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Zapped to the Past podcast (C64)

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Whenever I saw reviews for Power at Sea back in the day they always chose this screen for the review.




Which for someone like me, unfamiliar with nautical combat (despite most of the campaigns in WW2 in my part of the world being highly reliant on nautical combat) seemed a little dull. Given Graham's enthusiasm for the game in the podcast and the surprise of The Train a couple of months ago (one of the best games I've played this year) I sat down and gave this a good old try using https://www.c64-wiki.de/wiki/Power_at_Sea as a guide.


And I bounced off it hard. I can see why some would like this but for me it wasn't half as appealing as Desert Fox or Ace of Aces, instead my experience was more akin to my attempt at getting into The Dambusters.


It didn't help that the two sections I played the most of, the AA gun defence




and the assault base section




didn't feel as intuitive, as fun or even as good looking as Beach Head. I also didn't feel like I was getting enough feedback on hits and misses unlike with Beach Head which would give you pretty clear feedback regarding hits.


There might be something here for military enthusiasts but this one isn't for me.


Trivia, Don Mattrick was one of the designer / programmers on this one. Yes, THAT Don Mattrick!

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Terramex, another game I really wanted to play back in the day but was warned off by reviews. Sadly I can't really talk about this one because I had a lot of trouble running this through VICE. After several attempts I found one version that sort of ran but I can't imagine the invisible walls I faced were part of the real release. So this one might be lost to me. A pity, I like this genre of games although it's rare for me to find any that match up to my favourites like Pyjamarama.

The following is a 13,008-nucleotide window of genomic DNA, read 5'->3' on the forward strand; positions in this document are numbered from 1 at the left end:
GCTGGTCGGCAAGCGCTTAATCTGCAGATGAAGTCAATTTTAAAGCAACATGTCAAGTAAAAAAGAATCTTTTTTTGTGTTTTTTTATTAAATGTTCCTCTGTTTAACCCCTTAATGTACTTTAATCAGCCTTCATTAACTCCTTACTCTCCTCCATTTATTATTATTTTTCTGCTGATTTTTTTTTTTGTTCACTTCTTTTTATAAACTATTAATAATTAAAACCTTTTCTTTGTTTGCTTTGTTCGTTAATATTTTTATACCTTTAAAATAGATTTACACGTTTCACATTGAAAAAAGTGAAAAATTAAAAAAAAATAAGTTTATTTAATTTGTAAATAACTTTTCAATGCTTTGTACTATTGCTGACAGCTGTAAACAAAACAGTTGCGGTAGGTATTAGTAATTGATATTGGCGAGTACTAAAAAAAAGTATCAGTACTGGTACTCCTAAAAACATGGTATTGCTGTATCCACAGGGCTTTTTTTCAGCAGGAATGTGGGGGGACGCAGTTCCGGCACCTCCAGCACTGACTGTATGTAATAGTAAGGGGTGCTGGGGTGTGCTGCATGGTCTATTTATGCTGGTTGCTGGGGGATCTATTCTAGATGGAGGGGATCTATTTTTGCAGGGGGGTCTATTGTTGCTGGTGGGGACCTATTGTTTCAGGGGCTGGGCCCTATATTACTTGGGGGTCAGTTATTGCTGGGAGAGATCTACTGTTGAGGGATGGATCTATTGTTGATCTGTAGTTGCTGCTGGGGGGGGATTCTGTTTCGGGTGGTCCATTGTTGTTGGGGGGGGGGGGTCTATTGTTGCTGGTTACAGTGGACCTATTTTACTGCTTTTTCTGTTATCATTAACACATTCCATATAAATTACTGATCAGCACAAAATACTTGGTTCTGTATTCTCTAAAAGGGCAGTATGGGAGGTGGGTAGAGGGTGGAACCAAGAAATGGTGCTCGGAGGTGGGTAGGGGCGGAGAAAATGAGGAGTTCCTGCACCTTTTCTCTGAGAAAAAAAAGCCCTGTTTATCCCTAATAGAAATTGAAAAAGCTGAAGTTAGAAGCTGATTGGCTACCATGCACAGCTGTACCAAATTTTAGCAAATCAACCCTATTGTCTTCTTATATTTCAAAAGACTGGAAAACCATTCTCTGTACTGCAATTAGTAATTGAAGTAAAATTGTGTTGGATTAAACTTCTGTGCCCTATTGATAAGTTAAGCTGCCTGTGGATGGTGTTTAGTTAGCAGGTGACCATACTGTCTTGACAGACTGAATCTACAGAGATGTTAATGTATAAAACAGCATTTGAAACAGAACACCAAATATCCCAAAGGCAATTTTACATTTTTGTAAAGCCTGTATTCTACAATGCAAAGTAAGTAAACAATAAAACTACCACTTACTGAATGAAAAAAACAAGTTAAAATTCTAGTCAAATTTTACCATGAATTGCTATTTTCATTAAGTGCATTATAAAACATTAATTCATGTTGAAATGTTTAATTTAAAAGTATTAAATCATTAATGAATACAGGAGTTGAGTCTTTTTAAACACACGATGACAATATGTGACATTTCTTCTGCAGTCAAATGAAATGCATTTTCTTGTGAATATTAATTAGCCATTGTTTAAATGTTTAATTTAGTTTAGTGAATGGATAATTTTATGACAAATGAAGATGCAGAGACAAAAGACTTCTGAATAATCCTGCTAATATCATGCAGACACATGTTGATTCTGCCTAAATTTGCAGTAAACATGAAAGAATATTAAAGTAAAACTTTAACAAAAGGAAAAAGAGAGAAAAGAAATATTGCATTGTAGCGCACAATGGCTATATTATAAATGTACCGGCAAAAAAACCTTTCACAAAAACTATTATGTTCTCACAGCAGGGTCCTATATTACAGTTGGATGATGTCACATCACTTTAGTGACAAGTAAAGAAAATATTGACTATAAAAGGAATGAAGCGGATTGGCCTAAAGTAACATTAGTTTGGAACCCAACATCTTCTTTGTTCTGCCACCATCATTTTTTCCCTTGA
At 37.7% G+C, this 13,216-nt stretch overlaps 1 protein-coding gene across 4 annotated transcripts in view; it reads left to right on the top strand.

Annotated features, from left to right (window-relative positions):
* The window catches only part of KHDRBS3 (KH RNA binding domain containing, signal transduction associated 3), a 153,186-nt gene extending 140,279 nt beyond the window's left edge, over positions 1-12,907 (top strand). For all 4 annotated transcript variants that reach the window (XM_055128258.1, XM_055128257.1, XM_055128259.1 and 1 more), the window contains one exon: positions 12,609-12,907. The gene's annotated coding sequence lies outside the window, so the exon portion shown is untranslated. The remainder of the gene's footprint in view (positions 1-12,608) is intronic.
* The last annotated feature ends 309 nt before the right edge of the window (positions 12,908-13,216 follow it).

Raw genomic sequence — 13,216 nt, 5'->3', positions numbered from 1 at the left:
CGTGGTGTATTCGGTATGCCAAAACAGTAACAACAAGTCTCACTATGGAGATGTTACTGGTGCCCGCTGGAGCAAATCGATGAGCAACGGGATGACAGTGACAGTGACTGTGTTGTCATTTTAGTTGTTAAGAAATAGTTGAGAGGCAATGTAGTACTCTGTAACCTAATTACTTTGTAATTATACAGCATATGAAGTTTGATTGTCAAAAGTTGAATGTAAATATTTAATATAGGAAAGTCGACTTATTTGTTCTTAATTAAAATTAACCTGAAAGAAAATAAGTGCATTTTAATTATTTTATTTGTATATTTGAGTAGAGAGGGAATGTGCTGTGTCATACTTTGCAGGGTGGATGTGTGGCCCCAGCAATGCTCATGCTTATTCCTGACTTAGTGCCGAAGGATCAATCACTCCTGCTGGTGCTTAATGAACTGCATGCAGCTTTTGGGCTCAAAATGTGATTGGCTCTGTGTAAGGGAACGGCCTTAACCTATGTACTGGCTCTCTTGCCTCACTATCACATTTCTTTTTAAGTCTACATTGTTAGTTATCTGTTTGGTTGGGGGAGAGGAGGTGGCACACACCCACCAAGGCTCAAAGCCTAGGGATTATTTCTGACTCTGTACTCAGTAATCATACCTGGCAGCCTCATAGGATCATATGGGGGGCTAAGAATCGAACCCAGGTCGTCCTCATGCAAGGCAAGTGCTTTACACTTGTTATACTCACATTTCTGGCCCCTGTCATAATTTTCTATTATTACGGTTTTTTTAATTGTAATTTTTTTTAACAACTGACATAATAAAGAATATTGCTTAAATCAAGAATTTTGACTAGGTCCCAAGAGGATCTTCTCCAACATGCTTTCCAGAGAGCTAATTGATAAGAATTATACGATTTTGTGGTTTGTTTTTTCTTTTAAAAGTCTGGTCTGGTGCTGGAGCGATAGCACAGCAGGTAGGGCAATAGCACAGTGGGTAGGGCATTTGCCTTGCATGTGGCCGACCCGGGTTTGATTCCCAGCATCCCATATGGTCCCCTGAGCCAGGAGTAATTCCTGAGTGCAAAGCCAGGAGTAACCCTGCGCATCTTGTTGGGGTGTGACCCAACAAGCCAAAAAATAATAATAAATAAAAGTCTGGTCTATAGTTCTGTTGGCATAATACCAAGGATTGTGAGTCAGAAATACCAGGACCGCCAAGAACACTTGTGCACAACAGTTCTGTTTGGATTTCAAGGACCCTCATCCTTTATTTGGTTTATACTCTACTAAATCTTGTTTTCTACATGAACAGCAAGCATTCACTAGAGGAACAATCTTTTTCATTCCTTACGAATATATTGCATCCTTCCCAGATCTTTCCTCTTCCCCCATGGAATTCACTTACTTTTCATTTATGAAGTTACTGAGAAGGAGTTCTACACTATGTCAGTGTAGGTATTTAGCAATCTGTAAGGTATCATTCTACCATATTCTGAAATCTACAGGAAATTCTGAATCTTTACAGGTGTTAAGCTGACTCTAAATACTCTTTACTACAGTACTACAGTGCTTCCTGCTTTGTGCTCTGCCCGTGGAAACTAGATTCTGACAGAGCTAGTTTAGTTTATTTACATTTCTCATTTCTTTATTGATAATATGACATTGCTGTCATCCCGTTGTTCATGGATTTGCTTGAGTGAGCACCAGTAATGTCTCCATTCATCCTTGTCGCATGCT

There is some odd hangovers from the golden days of the British Empire theme. Check out the porters in the C64 version in the bottom right who remind me a lot of the white vegetarian cannibals in Monkey Island.




And let's see those porters on the original Atari ST version.




Oh. Dear. I'm not sure if the C64 version avoided this due to palette issues or if someone when converting it thought "um....hang on a second."


In any case this game will it seem forever remain a mystery to me which is a bit of a shame because at the very least the sprite work is nice.

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Last is the only game I rate in this episode Herobotix.


I first played this in 1991 courtesy of a decent cover mount (which included the sort of rubbish Golf Master but brilliant demos of Chip's Challenge and Turrican 2.)


And it's ok for a budget game. You play as a small robot sneaking into a space station to grab some stuff to open a thing. It looks decent, the robot has a sense of weight to it and sound wise it's fairly atmospheric. I spent some time with this back in the day until I tired of getting lost in the samey corridors. For a budget release this was decent, and for a cover mount it was great!




Of note is the creator Steven Collins. He went on to do a decent port of Mad Max / Super Sprint crossover Badlands before disappearing to...co-found a little company called Havok. https://en.wikipedia.org/wiki/Steven_Collins


And that's yer lot for the week! I've had a sneak peek at next weeks offerings and they're a lot stronger.

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On 16/12/2022 at 22:35, Unofficial Who said:

Oh. Dear. I'm not sure if the C64 version avoided this due to palette issues or if someone when converting it thought "um....hang on a second."

On the one hand I’m not sure enough people in society had the awareness at the time to realise how insulting the initial versions were but on the other I’m not sure any C64 artist ever had a palette issue when it came to brown.